More than 200,000 Syrians have fled the savage civil war ripping apart their homeland this year. Now 10,000 are waiting to enter Turkey.
More than 200,000 Syrians have fledthe savage civil war ripping apart their homeland over the past year, with 10,000 waiting to enter Turkey.
All nine Turkish refugee camps along the border at this point are full, and authorities have been scrambling to build four more in order to hold the remaining 20,000 refugees the country is willing to accept.
Meanwhile, at least 10,000 of those are still stuck on the Syrian side of the border, with Turkey’s Red Crescent organization providing services while they wait to cross over.
One official added that Turkey has tightened its criteria for acceptance as well, and is carrying out more stringent security checks on those entering the country, in order toscreen out potential Kurdish rebels who might add to Ankara’s headaches with Kurdish separatists.
In addition, there are concerns that foreign radical Islamist jihadists may be using the porous Turkish border to move in and out of Syria as well.
The Turkish military mobilized large numbers of reinforcements from its eastern provinces to the Syrian border on Tuesday, amid rising tension with Damascus, after the downing by Syria of a Turkish Air Force jet on Friday, Turkish media reported.
Large numbers of Turkish troops — including at least 15 long-range artillery pieces and tanks – moved to the Syrian frontier from the eastern city of Diyarbakir. A video published by the Turkish Cihan News Agency showed Turkish tanks being transported by carrier trucks toward the frontier.
The mobilization followed statements by Turkish Prime Minister Recep Tayyip Erdogan that the Turkish military will respond to any future violation of its border by Syrian military elements.
“As awe-inspiring as Turkey’s friendship is, Turkey’s wrath is equally awe-inspiring,” Erdogan told the Turkish parliament on Tuesday.
“The rules of engagement of the Turkish Armed Forces have changed,” Erdogan said. “Any military element that approaches the Turkish border from Syria posing a security risk and danger will be regarded as a threat and treated as a military target.”
Erdogan closed his remarks with an especially harsh condemnation of Syrian President Bashar Assad: “Turkey and the Turkish people will continue to provide all support until the people of Syria have been saved from this tyrannical, murderous, bloody dictator and his gang.”
Opposition sources in Syria reported at least 86 civilians were killed by Assad troops on Tuesday.
The father of one of the two missing pilots who were shot down in Friday’s incident told Turkish newspaper Hürriyet Daily News that he opposed Turkey going to war over his son.
“It is not appropriate for a country to go to war over a pilot, an airplane or 50 airplanes,” Ali Erton said. He said he was aware of the risks his son took as a military pilot, but added “what matters is that my son serves his country.”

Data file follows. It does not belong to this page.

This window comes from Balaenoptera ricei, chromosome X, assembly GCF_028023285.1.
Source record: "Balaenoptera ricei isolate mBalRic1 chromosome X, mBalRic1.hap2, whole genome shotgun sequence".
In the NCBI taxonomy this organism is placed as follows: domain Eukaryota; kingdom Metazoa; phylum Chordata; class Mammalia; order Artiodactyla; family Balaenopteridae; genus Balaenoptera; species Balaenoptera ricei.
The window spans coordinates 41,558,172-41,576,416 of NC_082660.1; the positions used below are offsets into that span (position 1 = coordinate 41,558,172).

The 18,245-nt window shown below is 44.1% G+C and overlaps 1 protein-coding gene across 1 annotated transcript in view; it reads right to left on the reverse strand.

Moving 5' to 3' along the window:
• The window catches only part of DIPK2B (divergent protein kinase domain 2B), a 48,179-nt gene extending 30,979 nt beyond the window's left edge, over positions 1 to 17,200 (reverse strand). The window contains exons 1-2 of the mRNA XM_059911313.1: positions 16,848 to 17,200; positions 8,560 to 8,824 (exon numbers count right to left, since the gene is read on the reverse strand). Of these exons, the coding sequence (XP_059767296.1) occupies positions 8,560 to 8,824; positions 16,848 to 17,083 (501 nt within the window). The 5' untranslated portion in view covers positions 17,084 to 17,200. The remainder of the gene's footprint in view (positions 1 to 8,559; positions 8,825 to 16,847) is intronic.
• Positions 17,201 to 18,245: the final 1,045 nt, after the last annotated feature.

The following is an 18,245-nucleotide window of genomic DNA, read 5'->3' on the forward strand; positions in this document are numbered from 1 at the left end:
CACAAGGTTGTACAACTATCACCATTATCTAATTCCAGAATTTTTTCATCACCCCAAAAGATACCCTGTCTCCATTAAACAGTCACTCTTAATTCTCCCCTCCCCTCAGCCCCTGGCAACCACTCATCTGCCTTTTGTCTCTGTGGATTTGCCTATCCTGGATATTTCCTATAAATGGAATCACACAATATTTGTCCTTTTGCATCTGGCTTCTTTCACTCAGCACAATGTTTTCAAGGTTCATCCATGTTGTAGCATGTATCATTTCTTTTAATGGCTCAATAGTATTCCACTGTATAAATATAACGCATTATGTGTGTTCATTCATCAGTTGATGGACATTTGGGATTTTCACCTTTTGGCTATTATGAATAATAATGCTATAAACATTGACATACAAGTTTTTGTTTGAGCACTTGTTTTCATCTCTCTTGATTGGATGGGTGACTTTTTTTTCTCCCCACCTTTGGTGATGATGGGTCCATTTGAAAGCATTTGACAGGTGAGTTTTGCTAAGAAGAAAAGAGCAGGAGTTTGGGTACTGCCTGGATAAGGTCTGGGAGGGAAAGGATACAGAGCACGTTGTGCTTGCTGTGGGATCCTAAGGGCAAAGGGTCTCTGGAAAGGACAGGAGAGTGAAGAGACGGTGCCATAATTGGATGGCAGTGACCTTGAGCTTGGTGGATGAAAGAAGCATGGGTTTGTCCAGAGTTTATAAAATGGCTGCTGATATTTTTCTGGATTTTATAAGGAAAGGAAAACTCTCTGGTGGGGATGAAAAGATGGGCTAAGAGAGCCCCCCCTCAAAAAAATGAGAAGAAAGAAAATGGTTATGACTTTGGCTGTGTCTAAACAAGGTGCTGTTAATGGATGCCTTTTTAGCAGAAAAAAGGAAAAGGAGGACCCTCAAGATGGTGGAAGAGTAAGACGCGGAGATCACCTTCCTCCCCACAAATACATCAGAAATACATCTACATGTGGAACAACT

NATO’s North Atlantic Council condemned Tuesday Syria’s downing of the Turkish jet on Friday, but did not recommend military action for the act, as Ankara has requested.
At an emergency meeting, requested by Turkey and chaired by NATO secretary-general Anders Fogh Rasmussen, the council clearly denounced Syria’s aggression “in the strongest terms,” calling the shooting down of a Turkish jet over the Mediterranean “unacceptable.”
“It is another example of the Syrian disregard for international norms, peace and security, and human life,” said the NATO chief, expressing his solidarity with Turkey, but making no mention of retaliatory action.
During the meeting, Turkey briefed the North Atlantic Council on the downing Friday of its unarmed RF-4E reconnaissance jet over the Mediterranean Sea. It crashed into the sea a mile inside international waters. The two pilots are still missing.
The discussions were held under Article 4 of NATO’s founding treaty, which allows a NATO member, in this case Turkey, to request consultations if its security has been threatened, officials and diplomats said.
Turkey had asked the meeting be held under article 5, which stipulates an attack on any member country is an attack on all of NATO.
Rasmussen said NATO was following the situation closely. “I certainly expect that such an incident will not happen again,” he said.
The secretary-general has also repeatedly said that the alliance would need a clear international mandate, and regional support, before it embarked on a mission in Syria. Last year, NATO launched air attacks on Libyan government targets only after receiving a mandate from the UN Security Council, along with backing from the Arab League.
Syria said the downing was an accident, caused by the “automatic response” of an officer commanding an anti-aircraft position who saw an unidentified jet flying at high speed and low altitude.
But Erdogan said Syria shot down the unarmed plane in international airspace in a “deliberate” and “hostile” act and without warning. He said border violations in the region were not uncommon and that Syrian helicopters violated Turkish airspace five times recently, without Turkish response.
On Monday, Turkey revealed that a search and rescue plane sent to find the downed recon jet had been shot at as well, but did not crash.
The downing of the jet has aggravated tense ties between the two neighbors. Turkey has repeatedly called on Assad to step down as 33,000 Syrians have sought refuge in Turkey, fleeing a government crackdown on a popular uprising.
In Syria’s case, the Arab League hasn’t been able to agree on the need for military intervention. And Russia and China — both veto-wielding members of the Security Council — have consistently shielded Assad’s regime from international sanctions over its violent crackdown on protests. They have called on neighboring countries to refrain from provocative actions that could spark a wider war.